18. Nevertheless, the judgment in Slanina included other interpretative elements that helped to clarify the complainant's situation. As a result, the Commission's services had been in regular informal contact with the competent Austrian authorities in this regard. The Commission apologised for not replying to the complainant's letter dated 15 January 2010, and explained that this oversight was due to the lack of a significant development in her case.
19. On 27 May 2010, the relevant Austrian Ministry informed the Commission that, in May 2010, the competent Austrian institution had paid the complainant the sum of EUR 17 939.40 in arrears dating from January 2006. The Ministry also informed the Commission that it in the future it would make regular payments of the due family benefits to the complainant. On the same day, the Austrian Ministry informed the relevant Ministry in Poland ("Instytucja lacznikowa") of the development in the complainant's case.
20. The Commission concluded that the case had been settled in full. The Commission was at that stage awaiting (i) the written confirmation from the Austrian authorities of the payment and (ii) the change of their position following the Court of Justice's ruling in Slanina. As soon as these happened, the Commission would be able to close the infringement procedure against Austria. The Commission also noted that the complaint to the Ombudsman was made before the relevant payment had been made by the Austrian authorities.
21. In her observations, the complainant confirmed that she had received the above payment from the Austrian institution and that this latter institution assured her that she would receive the family benefits from Austria every two months. In light of the above, the complainant confirmed that she was fully satisfied with the outcome of her case and no longer "complaining about anything".
The Ombudsman's assessment
22. In light of the complainant's observations, and the fact that the Commission's actions in relation to her case have proven effective, the Ombudsman closes the case as settled by the Commission.
23. He notes that, although the Commission's handling of the complainant's case lasted for approximately three years, it, nevertheless, made certain to take action at all possible levels during this time (the infringement procedure under Article 258 TFEU, the use of the mechanism established by the Regulation, the mediation between the relevant Polish and Austrian Authorities, the referral to the Administrative Commission on Social Security for Migrant Workers and the informal contacts with the Austrian authorities.) The Ombudsman recognises that the Commission did its utmost in order to assist the complainant and many others who may be in a similar situation. By doing so, it clearly demonstrated how it can be helpful towards citizens when ensuring that Member States comply with EU law.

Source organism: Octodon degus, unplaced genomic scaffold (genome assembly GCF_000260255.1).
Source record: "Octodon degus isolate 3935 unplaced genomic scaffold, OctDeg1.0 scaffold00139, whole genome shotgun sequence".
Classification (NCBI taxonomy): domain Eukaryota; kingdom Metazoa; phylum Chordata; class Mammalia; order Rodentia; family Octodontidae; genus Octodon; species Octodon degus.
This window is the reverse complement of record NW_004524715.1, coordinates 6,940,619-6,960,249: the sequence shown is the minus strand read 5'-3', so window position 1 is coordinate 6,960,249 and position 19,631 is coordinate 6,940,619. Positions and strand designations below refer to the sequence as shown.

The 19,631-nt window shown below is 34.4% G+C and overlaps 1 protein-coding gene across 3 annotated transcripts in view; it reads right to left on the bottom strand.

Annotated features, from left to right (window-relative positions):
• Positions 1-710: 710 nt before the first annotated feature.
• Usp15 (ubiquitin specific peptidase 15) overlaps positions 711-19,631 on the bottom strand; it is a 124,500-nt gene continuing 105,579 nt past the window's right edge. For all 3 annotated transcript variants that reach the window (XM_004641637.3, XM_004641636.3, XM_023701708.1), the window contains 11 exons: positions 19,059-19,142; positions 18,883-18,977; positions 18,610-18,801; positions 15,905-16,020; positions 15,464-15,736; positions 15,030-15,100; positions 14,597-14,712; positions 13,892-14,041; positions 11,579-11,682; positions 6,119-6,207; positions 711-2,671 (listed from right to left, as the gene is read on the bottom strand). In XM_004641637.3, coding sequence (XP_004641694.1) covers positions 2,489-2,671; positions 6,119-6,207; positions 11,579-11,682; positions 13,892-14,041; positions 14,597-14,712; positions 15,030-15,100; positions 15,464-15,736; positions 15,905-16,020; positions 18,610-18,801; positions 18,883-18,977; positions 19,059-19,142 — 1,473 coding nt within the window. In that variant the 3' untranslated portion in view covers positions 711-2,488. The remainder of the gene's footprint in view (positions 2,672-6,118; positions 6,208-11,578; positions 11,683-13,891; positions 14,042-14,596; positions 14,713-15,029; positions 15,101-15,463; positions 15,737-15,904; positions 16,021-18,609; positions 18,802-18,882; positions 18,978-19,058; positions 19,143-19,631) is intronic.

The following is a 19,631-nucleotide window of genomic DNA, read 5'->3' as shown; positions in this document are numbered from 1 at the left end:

24. In addition, the Ombudsman notes with approval the Commission's constructive approach to the present inquiry. The Commission not only sent an opinion on the complaint one month before the deadline set by the Ombudsman had expired, but also provided him with exhaustive explanations and copies of all the relevant documents supporting its views.
On the basis of his inquiry into this complaint, the Ombudsman closes it with the following conclusion:
The complaint has been settled by the Institution to the satisfaction of the complainant.
The complainant and the Commission will be informed of this decision.
P. Nikiforos Diamandouros
Done in Strasbourg on 20 December 2010
 OJ 1971 L 149, p.2. The Regulation was repealed by Regulation (EC) 883/2004 of the European Parliament and of the Council of 29 April 2004 on the coordination of social security systems (OJ 2004 L 166, p. 1).
 See Case C-363/08 Romana Slanina v Unabhangiger Finanzsenat Aussenstelle Wien, judgment of 26 November 2009, not yet published in the ECR.
 The Commission attached to the opinion a copy of that letter of formal notice.
 The Commission attached to the opinion a copy of Austria's reply to the letter of formal notice.
 Paragraph 27 of the judgment in Slanina reads as follows: "… it is for the referring court to establish whether the condition laid down in article 1(f)(i) of Regulation Nr 1408/71 is met in the present case, that is to say, whether the child, although not having lived with her father during the period at issue in the main proceedings, could be regarded for the purposes of national law as a " 'member of the family' of her father and, if that is not the case, whether she could be regarded being 'mainly dependent on' him."
 The Administrative Commission on Social Security for Migrant Workers was established on the basis of Article 80 of the Regulation. It is made up of a government representative from each Member State. Its duties are to deal with all administrative questions and questions of interpretation arising from the Regulation and to foster and develop cooperation between Member States in social security matters by modernising procedures for information exchange. The European Commission takes part in the deliberations, as an advisor.